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Introduction Utopian Literature Dystopian Literature Utopian Communities



Community Members with Nagasawa.
The group at Fountain Grove numbered 300 at its height in about 1873. Harris hand-picked his members through a long process of training in the ways of Divine Respiration. This worked as an effective screening process, a problem that plagued many utopian communes, such as Harmony, New Harmony, and even the Shakers.

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Fountaingrove was established in 1875 by Thomas Lake Harris, founder of the Brotherhood of the New Life and of three colonies in New York between 1861 and 1867. Fountaingrove, described by its founder as a Theo-Socialist community, was situated in Northern California on 700 acres two miles north of Santa Rosa, “the Eden of the West.” The charismatic Harris called himself the "primate," or "pivotal man" chosen by God, in whom the forces of good and evil fought on earth and from whom the announcement of Christ’s Second Coming would emerge. He identified himself with Christ and as a bi-sexual and divine man-woman.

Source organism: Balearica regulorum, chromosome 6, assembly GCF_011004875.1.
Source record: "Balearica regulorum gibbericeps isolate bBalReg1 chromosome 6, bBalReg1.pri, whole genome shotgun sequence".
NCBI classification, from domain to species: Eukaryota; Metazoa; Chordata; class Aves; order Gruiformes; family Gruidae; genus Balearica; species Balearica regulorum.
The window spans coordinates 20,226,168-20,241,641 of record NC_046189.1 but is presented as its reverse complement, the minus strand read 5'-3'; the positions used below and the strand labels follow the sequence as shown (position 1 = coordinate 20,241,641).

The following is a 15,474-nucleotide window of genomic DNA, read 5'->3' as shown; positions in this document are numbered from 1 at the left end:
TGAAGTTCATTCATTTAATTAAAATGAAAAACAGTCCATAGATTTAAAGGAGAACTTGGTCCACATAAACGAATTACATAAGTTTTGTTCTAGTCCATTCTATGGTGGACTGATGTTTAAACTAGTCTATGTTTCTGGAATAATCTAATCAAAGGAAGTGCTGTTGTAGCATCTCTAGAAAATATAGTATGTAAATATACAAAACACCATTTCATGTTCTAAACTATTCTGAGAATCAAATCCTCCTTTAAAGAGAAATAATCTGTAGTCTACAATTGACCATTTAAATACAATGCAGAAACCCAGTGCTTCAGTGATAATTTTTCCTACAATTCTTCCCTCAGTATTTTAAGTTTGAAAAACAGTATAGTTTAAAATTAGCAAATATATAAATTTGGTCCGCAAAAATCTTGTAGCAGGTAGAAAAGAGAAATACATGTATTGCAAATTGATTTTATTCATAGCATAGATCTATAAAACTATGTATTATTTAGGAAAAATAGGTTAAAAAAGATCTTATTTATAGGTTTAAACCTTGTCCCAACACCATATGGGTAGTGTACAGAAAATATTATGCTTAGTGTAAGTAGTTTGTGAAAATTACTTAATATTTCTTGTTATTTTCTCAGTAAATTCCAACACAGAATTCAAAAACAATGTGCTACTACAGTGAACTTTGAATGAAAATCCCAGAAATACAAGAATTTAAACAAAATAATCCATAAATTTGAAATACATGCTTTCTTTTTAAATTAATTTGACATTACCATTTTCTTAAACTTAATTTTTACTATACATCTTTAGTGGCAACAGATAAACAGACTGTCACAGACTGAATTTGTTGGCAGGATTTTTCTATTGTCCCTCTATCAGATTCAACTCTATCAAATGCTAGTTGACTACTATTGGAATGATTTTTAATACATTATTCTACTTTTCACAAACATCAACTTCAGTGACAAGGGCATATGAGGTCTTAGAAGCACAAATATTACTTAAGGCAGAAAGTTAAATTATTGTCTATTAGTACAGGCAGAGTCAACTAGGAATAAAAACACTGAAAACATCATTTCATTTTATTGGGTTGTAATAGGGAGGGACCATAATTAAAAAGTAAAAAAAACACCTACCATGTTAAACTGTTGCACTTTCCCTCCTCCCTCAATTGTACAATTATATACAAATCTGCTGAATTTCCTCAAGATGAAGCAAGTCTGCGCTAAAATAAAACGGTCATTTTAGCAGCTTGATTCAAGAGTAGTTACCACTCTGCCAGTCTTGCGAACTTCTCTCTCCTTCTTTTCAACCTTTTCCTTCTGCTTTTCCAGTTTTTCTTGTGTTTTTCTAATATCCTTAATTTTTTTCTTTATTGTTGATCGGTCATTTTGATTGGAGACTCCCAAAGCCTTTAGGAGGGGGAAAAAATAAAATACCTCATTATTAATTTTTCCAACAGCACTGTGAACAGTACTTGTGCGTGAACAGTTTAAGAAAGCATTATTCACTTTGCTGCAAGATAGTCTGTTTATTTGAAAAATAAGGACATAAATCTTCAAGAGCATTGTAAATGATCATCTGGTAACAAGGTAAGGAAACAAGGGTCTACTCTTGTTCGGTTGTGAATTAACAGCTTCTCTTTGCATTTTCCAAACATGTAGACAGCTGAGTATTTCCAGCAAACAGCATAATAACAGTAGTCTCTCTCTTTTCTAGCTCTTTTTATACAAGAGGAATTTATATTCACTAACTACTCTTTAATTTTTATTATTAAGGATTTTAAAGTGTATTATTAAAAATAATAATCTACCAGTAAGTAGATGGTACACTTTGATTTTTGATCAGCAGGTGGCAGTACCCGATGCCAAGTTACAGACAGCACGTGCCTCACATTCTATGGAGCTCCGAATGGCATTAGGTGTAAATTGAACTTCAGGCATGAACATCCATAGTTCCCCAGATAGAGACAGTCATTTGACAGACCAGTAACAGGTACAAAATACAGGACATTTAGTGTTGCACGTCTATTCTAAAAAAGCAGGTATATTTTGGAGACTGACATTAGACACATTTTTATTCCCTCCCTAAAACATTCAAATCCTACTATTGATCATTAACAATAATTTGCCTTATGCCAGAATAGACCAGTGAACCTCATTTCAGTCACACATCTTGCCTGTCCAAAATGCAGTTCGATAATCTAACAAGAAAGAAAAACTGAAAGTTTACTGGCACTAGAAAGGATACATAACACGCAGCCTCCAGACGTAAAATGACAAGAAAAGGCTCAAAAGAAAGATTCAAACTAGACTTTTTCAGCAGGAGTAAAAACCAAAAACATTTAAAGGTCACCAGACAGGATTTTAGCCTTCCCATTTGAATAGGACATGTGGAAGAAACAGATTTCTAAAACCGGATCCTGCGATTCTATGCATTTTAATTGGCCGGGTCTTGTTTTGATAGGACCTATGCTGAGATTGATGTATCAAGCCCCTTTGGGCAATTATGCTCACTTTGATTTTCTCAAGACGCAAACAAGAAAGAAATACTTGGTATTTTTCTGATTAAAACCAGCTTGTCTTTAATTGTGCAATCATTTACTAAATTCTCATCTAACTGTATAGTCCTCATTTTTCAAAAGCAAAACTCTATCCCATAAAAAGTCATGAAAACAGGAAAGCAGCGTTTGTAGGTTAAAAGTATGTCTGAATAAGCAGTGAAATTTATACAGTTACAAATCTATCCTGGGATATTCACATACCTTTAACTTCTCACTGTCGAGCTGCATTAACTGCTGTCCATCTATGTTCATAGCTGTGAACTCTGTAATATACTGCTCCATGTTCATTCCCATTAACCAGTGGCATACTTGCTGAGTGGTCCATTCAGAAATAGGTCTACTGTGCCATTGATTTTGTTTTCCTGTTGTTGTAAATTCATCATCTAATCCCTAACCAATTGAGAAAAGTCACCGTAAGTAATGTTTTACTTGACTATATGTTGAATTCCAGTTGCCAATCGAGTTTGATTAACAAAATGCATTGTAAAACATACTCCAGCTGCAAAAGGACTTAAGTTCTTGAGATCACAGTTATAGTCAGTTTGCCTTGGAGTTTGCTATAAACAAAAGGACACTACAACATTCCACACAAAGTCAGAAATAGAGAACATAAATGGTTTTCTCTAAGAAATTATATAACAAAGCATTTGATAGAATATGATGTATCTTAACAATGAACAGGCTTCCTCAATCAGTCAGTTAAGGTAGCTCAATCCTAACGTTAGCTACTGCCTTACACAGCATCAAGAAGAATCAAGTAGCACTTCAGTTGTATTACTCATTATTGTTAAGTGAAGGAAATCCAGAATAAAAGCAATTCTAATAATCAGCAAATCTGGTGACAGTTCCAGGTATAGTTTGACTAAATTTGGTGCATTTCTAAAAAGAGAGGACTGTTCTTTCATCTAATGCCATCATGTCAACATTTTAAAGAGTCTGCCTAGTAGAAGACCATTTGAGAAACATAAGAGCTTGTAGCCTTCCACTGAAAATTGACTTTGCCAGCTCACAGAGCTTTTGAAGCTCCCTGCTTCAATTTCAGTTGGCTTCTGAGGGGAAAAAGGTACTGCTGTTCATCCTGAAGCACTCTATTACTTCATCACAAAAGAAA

His spiritualist doctrine included teachings such as Divine Respiration, which enabled the brotherhood to commune with God through rhythmic breathing. In 1891, Harris’s complex theories of Spiritual Counterparts—each person had a counterpart in heaven—and celibacy resulted in a widely publicized accusation of sexual license and immorality. Harris left Fountaingrove but not without having presided over a successful enterprise.